In the age of Sheryl Sandberg’s “Lean In”,
it’s sometimes easy to think that women today are finally getting ahead. There is no shortage of inspiring female role models to share with our girls and, looking forward, it seems like every career is open to them. And it’s true – in many ways (mostly in the Western world, let’s be honest), our girls have never had it so good. Our girls have freedoms, choices, possibilities, that were unimaginable a few decades ago. Our girls are in a position where they can dream really, really big, and aspire to truly have it all. Oh, for sure: it’s a good time to be a girl.
It’s also a hard time to be a girl.
Our current cultural messages to girls are numerous, overwhelming, and incessant – thank you social media!
You must be: ambitious, smart, successful, a go-getter, a hard-worker. You must also be: agreeable, polite, compassionate, sensitive, elegant. You must of course first and foremost be: perfectly beautiful, impeccably dressed, with the right haircut and the right shade of ombre-highlights-tye-and-dye of the season, the right brands, the right handbag, the right lipstick. But not too much.
And you must be ALL these things without breaking a sweat, batting an eye, making it seem like it’s all easy-breezy-beautiful. We’re all under a lot of pressure in today’s world. Our girls are under pressure most of all. They have to get the grades, dress the part, speak up in class, invest in high quality extra-curriculars, make healthy friends, be popular but not too popular, please the teachers, please the parents…
And yet it’s a fact that girls’ self-esteem plummets with the beginning of middle school. It’s a fact that rates of anxiety, depression and self-harm among teens are rising. A study of national trends in depression among adolescents and young adults published in the American journal Pediatrics found that the prevalence of depressed teens has increased by 37% – since 2014 alone. Our girls are facing both a tremendously inspiring future, and a heavy burden too large for their growing shoulders to bear.
So what do we do?
There are fortunately many ways to decrease anxiety and improve a wobbly self-esteem. The same tools adults use can come in handy for teens: exercise (the fun kind, not the win-at-any-cost-practice-until-you-drop kind), coaching, meditation, breathing, time outdoors or pursuing creative activities, are all excellent ways of channeling positive energy and letting go of fear and doubt.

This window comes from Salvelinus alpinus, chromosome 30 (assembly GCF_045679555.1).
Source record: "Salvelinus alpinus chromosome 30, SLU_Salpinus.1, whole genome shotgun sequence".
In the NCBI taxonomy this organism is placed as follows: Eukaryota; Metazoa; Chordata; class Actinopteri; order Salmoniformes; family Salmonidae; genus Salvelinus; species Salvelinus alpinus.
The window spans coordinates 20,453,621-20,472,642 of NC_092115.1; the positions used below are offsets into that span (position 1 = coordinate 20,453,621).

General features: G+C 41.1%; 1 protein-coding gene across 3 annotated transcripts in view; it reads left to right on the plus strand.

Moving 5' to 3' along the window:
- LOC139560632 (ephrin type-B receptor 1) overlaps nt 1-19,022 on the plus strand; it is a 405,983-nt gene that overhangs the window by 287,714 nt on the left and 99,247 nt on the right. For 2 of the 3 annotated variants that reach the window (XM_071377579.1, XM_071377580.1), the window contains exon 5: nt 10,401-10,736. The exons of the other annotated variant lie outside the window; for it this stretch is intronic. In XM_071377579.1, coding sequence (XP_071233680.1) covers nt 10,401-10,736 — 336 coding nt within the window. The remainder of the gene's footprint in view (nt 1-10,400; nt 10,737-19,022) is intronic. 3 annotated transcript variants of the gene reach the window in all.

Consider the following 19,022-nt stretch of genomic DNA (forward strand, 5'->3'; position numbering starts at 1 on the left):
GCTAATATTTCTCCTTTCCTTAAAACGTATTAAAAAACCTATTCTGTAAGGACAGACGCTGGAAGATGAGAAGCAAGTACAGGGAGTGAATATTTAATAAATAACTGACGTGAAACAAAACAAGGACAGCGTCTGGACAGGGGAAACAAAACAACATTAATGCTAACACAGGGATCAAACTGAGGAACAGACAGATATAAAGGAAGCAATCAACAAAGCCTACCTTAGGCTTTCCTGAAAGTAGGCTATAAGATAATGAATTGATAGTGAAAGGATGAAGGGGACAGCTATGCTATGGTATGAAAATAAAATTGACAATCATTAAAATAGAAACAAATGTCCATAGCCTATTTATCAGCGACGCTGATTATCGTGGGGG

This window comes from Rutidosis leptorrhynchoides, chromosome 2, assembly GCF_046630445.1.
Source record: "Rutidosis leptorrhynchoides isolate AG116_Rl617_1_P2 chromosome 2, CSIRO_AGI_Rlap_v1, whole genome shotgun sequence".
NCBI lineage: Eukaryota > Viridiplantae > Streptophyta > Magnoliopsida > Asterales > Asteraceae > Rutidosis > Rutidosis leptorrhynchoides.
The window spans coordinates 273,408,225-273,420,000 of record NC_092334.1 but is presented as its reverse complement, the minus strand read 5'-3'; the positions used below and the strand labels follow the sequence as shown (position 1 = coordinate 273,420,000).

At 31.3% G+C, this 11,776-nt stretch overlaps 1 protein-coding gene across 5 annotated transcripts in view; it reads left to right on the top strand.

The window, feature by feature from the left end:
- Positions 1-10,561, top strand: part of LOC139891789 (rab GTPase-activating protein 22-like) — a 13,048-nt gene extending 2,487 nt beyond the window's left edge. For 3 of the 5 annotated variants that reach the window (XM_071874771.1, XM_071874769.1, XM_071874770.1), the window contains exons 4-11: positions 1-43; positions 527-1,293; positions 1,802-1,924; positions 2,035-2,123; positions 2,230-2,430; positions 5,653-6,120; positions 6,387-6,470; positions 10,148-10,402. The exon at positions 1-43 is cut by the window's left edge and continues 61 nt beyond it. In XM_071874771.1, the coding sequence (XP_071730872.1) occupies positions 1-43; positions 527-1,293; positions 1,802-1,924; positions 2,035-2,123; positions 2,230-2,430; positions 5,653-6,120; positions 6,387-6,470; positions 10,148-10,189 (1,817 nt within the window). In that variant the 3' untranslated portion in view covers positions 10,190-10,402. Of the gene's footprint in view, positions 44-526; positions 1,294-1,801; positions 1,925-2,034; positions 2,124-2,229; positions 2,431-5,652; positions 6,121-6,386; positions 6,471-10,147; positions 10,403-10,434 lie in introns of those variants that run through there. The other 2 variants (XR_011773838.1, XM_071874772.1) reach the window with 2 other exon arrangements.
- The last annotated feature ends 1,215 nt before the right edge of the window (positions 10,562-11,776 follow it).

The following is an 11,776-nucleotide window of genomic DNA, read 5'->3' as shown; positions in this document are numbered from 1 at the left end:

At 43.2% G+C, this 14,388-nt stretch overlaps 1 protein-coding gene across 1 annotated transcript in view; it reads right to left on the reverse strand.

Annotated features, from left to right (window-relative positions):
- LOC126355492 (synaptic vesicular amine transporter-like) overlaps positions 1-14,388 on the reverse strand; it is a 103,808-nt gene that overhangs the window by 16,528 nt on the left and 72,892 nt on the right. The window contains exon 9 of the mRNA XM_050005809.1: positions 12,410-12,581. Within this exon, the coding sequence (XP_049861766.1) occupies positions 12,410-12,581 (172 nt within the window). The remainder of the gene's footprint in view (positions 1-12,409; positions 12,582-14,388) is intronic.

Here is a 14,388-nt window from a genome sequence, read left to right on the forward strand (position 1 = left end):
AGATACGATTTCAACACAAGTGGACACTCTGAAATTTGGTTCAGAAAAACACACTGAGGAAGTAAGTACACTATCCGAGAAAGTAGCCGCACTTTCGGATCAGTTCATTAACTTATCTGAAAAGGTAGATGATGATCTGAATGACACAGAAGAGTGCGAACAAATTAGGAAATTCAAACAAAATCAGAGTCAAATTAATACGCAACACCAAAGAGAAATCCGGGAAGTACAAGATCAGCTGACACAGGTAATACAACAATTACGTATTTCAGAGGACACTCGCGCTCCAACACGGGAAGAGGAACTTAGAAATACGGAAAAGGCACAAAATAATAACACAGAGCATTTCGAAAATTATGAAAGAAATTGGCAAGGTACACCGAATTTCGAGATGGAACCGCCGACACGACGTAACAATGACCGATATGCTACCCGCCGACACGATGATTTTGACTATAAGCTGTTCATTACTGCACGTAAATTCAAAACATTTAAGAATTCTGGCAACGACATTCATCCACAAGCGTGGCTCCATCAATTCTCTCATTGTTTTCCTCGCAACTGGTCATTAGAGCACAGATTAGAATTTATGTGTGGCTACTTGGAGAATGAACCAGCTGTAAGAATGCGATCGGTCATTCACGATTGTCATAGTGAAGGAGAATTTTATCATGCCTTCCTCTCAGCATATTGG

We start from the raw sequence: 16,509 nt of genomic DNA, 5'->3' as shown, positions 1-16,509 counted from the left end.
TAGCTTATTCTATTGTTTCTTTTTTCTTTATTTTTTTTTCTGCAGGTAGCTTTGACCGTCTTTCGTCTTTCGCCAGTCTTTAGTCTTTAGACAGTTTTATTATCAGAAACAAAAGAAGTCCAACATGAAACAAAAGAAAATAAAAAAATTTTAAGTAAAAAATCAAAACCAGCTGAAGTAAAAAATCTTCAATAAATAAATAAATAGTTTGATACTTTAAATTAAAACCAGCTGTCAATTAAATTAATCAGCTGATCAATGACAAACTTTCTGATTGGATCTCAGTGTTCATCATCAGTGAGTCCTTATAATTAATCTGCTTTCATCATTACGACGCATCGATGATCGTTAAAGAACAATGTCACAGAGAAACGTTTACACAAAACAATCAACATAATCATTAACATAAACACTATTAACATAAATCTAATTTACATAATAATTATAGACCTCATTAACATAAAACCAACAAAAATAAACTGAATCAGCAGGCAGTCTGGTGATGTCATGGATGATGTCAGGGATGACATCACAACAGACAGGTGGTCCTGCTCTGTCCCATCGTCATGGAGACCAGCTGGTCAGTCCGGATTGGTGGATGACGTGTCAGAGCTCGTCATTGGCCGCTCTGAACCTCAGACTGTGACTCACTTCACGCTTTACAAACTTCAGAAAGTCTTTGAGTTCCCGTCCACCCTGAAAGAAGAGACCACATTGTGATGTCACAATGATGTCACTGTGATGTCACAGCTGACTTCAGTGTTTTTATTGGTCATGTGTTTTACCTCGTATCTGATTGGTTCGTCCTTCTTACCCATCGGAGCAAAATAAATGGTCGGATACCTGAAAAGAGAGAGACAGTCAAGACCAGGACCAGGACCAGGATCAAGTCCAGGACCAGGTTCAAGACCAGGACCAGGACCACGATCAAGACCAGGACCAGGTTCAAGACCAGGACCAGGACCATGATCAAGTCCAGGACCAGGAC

Meditation and breathing for teens is a growing trend, and shows great promise in helping our teens manage their emotional mishaps and overloaded schedules. Yoga is also a powerful way for teens, especially girls, to acquaint themselves with their bodies in a gentle, loving way, and to learn the basics of breathing and relaxation.
Coaching for teens (sometimes going by the term “academic” or “motivational” coaching) is also a growing trend and can help teens struggling with a wide variety of issues: self-esteem, empowerment, leadership skills, but also struggling academic performance, social anxiety, lack of motivation or direction.
Our girls can have it all – but we can lend them a hand in deciding what they want to attain, how to get where they want to go, and how to do it with a happy heart and a peaceful mind.
Teen girls can join us for a three-part yoga and coaching workshop!
Sunday January 21st – 15h00-17h00: Part 1 – I am beautiful
Sunday March 28th – 15h00-17h00: Part 2 – I am powerful
Sunday May 6th – 15h00-17h00: Part 3 – I believe in myself
Venue: Dharma – 10 rue du Vieil Abreuvoir – Saint Germain en Laye
Price : 35€ for one / 90€ for all
Melodie Winter is a coach for teens. She specializes in accompanying women and girls, especially on questions of empowerment and self-esteem, motivation and success. She has many years of experience working with both women and girls, in international health and education. Through individual or group coaching, she helps women and girls find their grounding, (re)build positive self-esteem, set goals and forge ahead in life.
A graduate of Duke University, she holds a Master’s in Gender Studies (Women’s Rights). She is also an experienced teacher and university advisor. Contact her at: firstname.lastname@example.org
Gina McGovern : Yoga has been my path for the past 10 years and continues to sustain me through all the ups and downs of life. With Yoga practice I found a method to feel more grounded and peaceful, even in times of trial. The dedication it takes to practice daily, taught me about self respect and self love and to this day brings an unshakable joy and happiness into my life. I believe yoga is a powerful tool to help teenagers find their balance and have organised different workshops to create a space where everyone can express themselves in a safe, non-judgemental environment. With love and attention we learn to experience ourselves fully.